So what are the keys to making it easy? Decision Modeling, Customization, and Iteration.

First, start with an important business decision or action – just one. Use a decision modeling approach to outline the key inputs, calculations, thresholds and criterion for determining an appropriate course of action. Following are just a few of the many potential valuable use cases:

  • Operational Efficiency (e.g. reduce contact center call volume and duration while increasing first call resolutions)
  • Pricing/Promotion Effectiveness (e.g. understand elasticity and deliver personalized offers based on customer sentiment or behavioral insights)
  • Customer Engagement (e.g. build loyalty to increase traffic or leverage influencers through contextually relevant personalized value offerings)

Next, understand your unique legacy environment and design a custom approach that maps similar data elements from different sources into a data model that a non-technical business leader can both understand and manipulate. Once this new data “fabric” is designed, feed data into it and use the resulting information to feed your operational processes and analytical models, delivering the data and insights needed to inform and improve decision-making for that specific action.

Start small and build a simple model that works. Then add to it. Then do it again. Iterate on the initial use case to optimize efficiency and accuracy and then move onto the next use case – which may very well leverage many of the same data elements. Continue to iterate to improve existing models, adding more relevant data that improves decision-making.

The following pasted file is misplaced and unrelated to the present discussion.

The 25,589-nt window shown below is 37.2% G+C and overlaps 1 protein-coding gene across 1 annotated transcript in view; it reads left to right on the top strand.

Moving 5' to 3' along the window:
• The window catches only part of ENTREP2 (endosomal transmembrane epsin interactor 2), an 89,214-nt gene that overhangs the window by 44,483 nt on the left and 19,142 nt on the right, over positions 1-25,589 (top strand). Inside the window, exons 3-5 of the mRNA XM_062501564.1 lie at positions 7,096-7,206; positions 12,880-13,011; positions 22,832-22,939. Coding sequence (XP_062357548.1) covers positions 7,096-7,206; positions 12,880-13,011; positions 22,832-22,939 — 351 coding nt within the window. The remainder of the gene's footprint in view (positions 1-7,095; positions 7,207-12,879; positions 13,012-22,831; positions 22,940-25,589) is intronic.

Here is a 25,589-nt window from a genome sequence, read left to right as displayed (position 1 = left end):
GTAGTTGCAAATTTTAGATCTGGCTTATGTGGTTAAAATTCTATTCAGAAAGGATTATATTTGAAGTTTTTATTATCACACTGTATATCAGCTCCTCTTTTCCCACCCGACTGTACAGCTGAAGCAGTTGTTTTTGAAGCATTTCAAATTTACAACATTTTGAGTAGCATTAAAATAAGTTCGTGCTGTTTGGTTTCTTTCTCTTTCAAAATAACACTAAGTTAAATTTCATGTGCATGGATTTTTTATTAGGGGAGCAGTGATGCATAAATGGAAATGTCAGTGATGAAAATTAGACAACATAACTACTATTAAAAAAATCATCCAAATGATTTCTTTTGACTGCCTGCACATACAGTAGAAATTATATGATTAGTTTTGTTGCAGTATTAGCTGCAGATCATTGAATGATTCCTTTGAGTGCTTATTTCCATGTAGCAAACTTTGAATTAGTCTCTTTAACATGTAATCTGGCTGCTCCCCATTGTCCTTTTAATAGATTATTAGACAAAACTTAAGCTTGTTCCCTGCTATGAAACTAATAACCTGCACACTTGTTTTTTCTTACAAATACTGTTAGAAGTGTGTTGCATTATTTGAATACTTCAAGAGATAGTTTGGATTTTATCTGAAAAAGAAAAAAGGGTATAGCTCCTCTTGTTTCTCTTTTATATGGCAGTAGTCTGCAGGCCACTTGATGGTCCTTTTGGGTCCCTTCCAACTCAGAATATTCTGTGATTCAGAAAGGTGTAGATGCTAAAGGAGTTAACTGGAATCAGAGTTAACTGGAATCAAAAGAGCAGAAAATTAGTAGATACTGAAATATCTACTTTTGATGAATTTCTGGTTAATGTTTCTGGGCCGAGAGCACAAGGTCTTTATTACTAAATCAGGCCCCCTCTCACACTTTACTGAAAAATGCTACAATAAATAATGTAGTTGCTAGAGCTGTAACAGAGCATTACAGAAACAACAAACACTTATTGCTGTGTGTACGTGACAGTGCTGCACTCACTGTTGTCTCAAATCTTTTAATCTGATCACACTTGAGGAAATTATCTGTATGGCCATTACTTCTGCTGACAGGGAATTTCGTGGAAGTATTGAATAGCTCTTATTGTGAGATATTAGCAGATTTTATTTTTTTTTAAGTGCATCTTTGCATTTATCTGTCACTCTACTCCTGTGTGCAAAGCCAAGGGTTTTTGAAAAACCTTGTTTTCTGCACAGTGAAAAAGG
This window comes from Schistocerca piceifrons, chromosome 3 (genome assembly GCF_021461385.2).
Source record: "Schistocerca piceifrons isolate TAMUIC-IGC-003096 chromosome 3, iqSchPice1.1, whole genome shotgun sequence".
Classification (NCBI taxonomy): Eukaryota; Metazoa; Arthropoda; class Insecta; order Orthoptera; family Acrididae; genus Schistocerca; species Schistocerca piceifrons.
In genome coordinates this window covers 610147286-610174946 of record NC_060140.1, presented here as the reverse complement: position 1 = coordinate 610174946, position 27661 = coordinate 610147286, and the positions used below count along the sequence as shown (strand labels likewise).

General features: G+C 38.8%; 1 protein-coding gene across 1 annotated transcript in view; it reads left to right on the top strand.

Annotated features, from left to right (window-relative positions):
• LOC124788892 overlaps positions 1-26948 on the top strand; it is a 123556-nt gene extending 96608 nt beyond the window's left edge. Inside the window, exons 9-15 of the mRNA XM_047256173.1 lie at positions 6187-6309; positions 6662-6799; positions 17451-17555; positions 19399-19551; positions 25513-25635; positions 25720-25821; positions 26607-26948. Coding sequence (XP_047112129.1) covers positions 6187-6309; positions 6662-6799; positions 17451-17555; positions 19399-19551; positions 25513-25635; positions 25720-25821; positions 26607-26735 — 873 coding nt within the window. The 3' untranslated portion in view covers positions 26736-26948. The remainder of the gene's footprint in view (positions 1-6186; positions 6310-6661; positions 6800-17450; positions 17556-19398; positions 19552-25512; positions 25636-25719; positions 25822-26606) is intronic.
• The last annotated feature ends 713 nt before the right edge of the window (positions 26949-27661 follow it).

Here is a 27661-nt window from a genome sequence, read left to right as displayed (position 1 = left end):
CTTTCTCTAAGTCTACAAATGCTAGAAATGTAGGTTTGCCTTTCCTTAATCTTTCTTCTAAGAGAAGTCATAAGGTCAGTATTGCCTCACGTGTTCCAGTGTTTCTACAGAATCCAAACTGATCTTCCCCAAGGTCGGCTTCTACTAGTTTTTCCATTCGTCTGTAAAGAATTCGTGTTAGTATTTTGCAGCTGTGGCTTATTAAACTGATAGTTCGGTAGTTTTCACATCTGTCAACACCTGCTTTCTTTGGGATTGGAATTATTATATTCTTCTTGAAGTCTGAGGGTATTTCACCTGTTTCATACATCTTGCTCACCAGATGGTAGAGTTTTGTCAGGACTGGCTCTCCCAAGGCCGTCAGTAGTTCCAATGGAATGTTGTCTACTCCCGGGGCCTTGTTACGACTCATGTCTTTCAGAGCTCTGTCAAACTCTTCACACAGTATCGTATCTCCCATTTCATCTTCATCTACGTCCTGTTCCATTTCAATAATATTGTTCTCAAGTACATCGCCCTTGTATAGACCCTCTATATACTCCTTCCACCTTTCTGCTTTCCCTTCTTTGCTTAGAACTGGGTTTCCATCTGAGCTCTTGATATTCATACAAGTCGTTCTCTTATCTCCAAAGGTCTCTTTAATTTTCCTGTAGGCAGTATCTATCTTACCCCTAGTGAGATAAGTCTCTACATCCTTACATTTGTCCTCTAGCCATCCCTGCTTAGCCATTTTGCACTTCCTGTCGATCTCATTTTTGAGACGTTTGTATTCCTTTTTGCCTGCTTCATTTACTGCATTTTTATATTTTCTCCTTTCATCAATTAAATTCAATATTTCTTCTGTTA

Eventually you’ll end up with a prioritized set of key business decisions, broad based understanding of how those decisions are made to optimize the business outcome, and an intelligent and well managed stream of “smart data” that feeds this engine. You’ll also identify lots of extraneous information that doesn’t help anywhere – and you may be able to either eliminate or reduce any effort to capture, govern, or manage that data.

Do you need help building your own customer data platform, evaluating tech providers, or integrating with existing systems?

What else does it take?

Now that the game plan is understood, there are just a few additional ingredients that are needed.

To be successful, you must begin with a commitment to customer-centricity – an unwavering focus on prioritizing the customer and delivering the products and services that she values easily. Retailers must put the customer first, ahead of product. This represents a significant mindset shift in this traditionally merchant driven industry. Senior business leaders must be committed to this strategy.

Next, you will need an enabling technology. This challenge cannot be solved simply with upgrades, coding or other patchwork ETL/interfaces. But as stated above, this doesn’t mean new systems across the business and it also doesn’t mean implementation of a data lake (or similar data aggregation capability). The enabling technology that is necessary is a Customer Data Platform (CDP).

In 2013, marketing technology expert David Raab identified a segment of marketing platforms he coined CDP. Leveraging dynamic capabilities such as graph database schemas and a simple non-technical data mapping GUI (making the data accessible), a CDP permits a retailer to maintain legacy systems, but iteratively map them together to produce the meaningful data connections – with minimal latency – to service customer needs and inform key business decisions and operations. Publishing this information throughout the organization – from home office to physical store to call center and fulfillment centers – enables the understanding the customer expects. It supports changing customer behaviors, organizational priorities and other factors without re-implementation of costly systems.

There are about 2 dozen products that fall into the CDP category. Some key vendors include:

  • Signal – a people-based platform
  • Treasure Data Enterprise CDP
  • BlueVenn which offers a multi-channel marketing automation toolset
  • Segment – an API platform that allows non-developers to consume customer data from many disparate systems, and many others.